Diminutions – the Renaissance embellishments that divide or “diminish” long notes into faster ones – were already an important device of both singers and instrumentalists in the earlier Renaissance era. They were developed as a means to embellish the given music. I am particularly fascinated by the different possibilities of improvising diminutions on late Renaissance vocal music. During the transition period, as music moved into the baroque era (circa 1600), these ornamentations were still considered a fundamental part of musicianship, and as we can see, they would be incorporated more and more in the (written) musical score.
Fortunately, we have access to a number of treatises that discuss diminution. Giovanni Bassano, Giovanni Battista Bovicelli, Girolamo Dalla Casa, Silvestro Ganassi, and Riccardo and Francesco Rognoni all wrote important documents that demonstrate how ornamentation could be added to the actual, rather blank score. It is indeed most interesting to study their different personal styles.
Below is a short example of some of these improvised embellishments applied to the soprano part of the motet, “Pulchra es, amica mea” (“You are beautiful, my love“), by Palestrina. My colleague, Maria Gonzalez, accompanied me on organ (Haapsalu, 2015).
LOW VIOLIN POSITION
Another part of my research is focused on the what is called the “low violin position”. By this I refer to how the instrument is actually held by the performer. Before the new french „conservatoires“ started to standardize the violin posture around 1800, it apparently varied considerably from one geographical region to another – and even between individual musicians in the same general location, as can be seen in many paintings and illustrations of the time. Although it is by no means clear precisely how the instrument was held for specific types of repertoire, contemporary scholarship has led us to new technical possibilities and encourages today’s performers to experiment with holding the instrument in different ways for different repertoire.
The position against the left breast offers a more natural use of the arm-weight for the right hand, but makes it difficult to change quickly from a high to a low left hand position, and at the beginning it is quite exhausting for the left arm to hold the violin for a longer time. The sound gets naturally louder and fuller without destroying your left ear and leaves still more acoustic space to hear better the musicians playing with you. Moreover I feel better rooted with my whole body and I think this has a good effect on my rhythmic feeling.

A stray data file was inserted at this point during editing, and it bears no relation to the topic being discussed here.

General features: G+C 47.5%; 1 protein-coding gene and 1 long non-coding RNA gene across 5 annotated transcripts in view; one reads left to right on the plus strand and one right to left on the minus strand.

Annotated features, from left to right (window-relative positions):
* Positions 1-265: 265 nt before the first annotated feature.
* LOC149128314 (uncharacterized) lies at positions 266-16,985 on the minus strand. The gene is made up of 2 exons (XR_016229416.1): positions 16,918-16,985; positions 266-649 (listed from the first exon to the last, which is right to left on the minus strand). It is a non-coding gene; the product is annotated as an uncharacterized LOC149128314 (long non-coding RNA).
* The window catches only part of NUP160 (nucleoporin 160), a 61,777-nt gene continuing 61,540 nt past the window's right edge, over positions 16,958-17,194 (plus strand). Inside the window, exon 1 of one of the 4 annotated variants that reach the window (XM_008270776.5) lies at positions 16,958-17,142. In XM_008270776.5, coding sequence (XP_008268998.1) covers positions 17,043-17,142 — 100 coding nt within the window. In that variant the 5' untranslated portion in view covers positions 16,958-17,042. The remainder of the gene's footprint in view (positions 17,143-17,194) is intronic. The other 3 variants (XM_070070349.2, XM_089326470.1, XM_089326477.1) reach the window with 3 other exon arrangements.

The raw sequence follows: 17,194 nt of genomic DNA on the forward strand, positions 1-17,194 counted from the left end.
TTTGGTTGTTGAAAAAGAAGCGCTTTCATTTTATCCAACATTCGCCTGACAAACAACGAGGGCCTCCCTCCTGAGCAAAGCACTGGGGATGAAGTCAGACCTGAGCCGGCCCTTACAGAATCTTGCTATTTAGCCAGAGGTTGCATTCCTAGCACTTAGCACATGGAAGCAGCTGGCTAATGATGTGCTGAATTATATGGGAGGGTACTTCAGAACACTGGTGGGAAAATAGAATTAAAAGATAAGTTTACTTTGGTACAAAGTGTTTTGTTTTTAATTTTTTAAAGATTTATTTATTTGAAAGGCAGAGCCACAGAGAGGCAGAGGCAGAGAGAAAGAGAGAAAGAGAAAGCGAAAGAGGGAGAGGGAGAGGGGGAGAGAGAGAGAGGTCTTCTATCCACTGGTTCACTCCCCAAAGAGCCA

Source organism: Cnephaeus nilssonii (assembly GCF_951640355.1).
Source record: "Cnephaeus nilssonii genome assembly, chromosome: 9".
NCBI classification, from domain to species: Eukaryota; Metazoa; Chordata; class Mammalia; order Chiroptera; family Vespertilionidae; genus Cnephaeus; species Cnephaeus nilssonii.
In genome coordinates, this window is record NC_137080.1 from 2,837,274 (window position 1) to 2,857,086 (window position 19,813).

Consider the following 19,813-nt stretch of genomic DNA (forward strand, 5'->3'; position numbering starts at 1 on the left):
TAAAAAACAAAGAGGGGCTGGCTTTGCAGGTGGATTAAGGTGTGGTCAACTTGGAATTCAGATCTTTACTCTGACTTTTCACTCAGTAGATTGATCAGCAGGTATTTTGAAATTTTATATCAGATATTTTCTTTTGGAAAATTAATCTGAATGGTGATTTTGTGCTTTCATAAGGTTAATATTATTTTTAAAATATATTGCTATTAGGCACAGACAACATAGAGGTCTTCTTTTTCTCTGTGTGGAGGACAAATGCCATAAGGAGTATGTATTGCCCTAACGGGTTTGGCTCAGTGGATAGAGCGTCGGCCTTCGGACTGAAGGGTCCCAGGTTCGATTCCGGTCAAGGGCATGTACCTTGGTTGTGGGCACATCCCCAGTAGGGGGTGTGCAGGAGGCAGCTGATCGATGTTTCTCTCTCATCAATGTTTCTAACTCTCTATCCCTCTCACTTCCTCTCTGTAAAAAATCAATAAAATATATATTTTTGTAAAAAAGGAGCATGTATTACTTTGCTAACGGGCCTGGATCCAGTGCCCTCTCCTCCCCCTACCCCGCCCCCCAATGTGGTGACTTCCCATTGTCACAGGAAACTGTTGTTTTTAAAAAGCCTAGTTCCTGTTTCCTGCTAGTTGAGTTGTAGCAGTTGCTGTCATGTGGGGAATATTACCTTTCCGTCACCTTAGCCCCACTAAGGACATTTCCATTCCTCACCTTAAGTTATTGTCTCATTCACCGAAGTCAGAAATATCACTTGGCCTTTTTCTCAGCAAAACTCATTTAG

FRENCH BOW GRIP
I am also experimenting with the so-called “early French bow grip,” with the thumb under the frog and/or hair of the bow. It was actually used not only by the French violinists, but also by many Austrian, German, and Italian violinists, particularly in the 17th century and even later on. Not all bow models are appropriate for this bow grip, and at the beginning it is not easy to control. However, once the performer gets used to it, this French technique offers a clearer “on-the-string” articulation. I find it particularly nice in combination with the low violin position for 17th century French music and also for some early baroque Italian music.
In order to explore the repertoire of the 16th century, with its immense treasure of extraordinary polyphonic music, I asked Roland Suits, the Estonian luthier, to make me a viola da braccio designed after a woodcut from 1535 in the Abbey of Santa Maria of Finalpia in Liguria. I then took one more step backwards in time and also purchased a soprano rebec. The rebec is an instrument with Arabic and Eastern European origins dating back to the 9th century or even earlier. It was quite popular from the 10th to 16th centuries, and in certain regions such as southern Italy, a similar sort of instrument has survived to the present day and is used in traditional folk music.
The next instrument I have ordered is a viola tenore made by Daniel Frisch. I shall have more to say about it as future projects come to fruition.